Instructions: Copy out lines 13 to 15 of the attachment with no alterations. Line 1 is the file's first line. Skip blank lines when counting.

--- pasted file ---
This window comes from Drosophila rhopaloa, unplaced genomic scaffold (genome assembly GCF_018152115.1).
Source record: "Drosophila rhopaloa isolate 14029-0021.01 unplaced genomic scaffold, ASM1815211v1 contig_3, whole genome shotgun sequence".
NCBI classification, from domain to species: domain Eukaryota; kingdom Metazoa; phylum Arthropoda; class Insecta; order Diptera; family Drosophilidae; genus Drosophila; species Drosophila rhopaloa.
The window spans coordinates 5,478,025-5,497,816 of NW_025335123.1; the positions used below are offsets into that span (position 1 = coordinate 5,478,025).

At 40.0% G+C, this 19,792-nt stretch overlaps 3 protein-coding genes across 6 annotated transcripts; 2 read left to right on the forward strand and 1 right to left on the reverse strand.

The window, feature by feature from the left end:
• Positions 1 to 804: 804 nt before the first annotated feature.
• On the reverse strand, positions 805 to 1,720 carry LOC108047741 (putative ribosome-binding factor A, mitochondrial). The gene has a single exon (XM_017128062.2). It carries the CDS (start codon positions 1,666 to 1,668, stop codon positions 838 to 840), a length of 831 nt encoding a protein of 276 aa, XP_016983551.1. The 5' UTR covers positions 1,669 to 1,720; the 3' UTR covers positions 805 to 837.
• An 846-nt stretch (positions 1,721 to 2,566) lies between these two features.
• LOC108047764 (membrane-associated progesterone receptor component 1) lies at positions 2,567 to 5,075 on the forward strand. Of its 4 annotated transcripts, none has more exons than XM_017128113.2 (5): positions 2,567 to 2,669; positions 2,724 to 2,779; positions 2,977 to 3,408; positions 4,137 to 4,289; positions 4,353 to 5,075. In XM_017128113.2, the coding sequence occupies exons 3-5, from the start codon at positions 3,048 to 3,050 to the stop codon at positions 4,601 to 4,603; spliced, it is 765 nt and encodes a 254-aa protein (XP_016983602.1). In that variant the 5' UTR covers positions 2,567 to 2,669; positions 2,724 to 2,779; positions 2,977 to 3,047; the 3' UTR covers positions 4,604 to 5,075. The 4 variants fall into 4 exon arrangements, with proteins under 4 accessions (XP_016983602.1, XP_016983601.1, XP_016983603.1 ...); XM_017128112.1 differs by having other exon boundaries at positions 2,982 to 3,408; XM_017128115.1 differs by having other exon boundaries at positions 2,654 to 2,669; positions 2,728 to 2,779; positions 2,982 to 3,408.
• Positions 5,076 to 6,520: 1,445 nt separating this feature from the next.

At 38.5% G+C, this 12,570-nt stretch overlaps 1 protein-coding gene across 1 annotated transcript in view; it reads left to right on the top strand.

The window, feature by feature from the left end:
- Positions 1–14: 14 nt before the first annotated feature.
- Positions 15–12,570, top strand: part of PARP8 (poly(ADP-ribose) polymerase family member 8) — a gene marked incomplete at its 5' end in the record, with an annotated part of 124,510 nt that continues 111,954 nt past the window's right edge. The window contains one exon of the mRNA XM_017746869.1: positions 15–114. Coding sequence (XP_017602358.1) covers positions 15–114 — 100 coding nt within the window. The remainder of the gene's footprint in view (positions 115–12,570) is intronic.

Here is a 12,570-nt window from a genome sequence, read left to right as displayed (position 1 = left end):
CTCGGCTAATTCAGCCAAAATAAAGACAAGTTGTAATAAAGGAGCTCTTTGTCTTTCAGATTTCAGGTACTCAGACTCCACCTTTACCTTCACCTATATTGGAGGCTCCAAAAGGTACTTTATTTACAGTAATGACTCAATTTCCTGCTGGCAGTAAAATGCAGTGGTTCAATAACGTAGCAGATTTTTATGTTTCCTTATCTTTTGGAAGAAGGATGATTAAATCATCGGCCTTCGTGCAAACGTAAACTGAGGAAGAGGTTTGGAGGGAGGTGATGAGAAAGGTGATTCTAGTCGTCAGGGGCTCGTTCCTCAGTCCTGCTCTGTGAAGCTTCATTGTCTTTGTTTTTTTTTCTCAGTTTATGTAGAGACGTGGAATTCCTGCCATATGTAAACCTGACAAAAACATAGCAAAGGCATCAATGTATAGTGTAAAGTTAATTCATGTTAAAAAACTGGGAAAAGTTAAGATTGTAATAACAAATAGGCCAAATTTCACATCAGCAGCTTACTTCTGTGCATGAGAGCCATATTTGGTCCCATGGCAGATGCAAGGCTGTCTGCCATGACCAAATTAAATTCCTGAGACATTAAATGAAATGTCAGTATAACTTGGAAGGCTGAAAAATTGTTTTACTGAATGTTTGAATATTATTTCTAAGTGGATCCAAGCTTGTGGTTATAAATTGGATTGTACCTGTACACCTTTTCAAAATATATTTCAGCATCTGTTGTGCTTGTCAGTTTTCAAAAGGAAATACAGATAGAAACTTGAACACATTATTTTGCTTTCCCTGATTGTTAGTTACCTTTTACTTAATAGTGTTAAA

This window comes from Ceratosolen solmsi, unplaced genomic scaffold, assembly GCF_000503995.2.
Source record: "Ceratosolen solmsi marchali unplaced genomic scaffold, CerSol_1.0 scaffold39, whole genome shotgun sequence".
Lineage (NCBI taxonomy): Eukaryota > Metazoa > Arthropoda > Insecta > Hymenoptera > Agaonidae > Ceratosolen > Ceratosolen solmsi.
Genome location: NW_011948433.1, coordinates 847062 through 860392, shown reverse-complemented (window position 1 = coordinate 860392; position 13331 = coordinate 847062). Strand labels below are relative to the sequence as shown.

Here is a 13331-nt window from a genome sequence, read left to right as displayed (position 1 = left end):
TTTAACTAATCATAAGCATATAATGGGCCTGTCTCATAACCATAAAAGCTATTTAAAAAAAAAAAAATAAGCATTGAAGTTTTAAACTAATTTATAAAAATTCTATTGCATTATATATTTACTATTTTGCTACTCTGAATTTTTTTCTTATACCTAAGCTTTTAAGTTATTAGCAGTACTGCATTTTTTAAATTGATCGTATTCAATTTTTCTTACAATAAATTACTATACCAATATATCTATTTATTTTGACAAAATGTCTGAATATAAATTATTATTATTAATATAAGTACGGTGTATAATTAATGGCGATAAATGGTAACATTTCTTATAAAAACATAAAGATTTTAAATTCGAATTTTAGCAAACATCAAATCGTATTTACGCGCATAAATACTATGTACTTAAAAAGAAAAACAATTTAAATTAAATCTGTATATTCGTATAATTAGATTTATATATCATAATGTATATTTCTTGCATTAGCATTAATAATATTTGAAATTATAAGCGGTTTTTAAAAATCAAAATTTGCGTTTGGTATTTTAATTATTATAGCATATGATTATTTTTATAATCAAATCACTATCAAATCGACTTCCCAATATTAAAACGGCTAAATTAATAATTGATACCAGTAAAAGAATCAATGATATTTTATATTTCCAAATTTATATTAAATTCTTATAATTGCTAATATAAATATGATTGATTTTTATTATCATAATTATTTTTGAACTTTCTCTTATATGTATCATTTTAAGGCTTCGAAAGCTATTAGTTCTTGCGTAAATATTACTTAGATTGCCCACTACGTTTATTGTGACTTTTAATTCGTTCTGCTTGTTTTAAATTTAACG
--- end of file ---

The window, feature by feature from the left end:
- Positions 1–14: 14 nt before the first annotated feature.
- Positions 15–12,570, top strand: part of PARP8 (poly(ADP-ribose) polymerase family member 8) — a gene marked incomplete at its 5' end in the record, with an annotated part of 124,510 nt that continues 111,954 nt past the window's right edge. The window contains one exon of the mRNA XM_017746869.1: positions 15–114. Coding sequence (XP_017602358.1) covers positions 15–114 — 100 coding nt within the window. The remainder of the gene's footprint in view (positions 115–12,570) is intronic.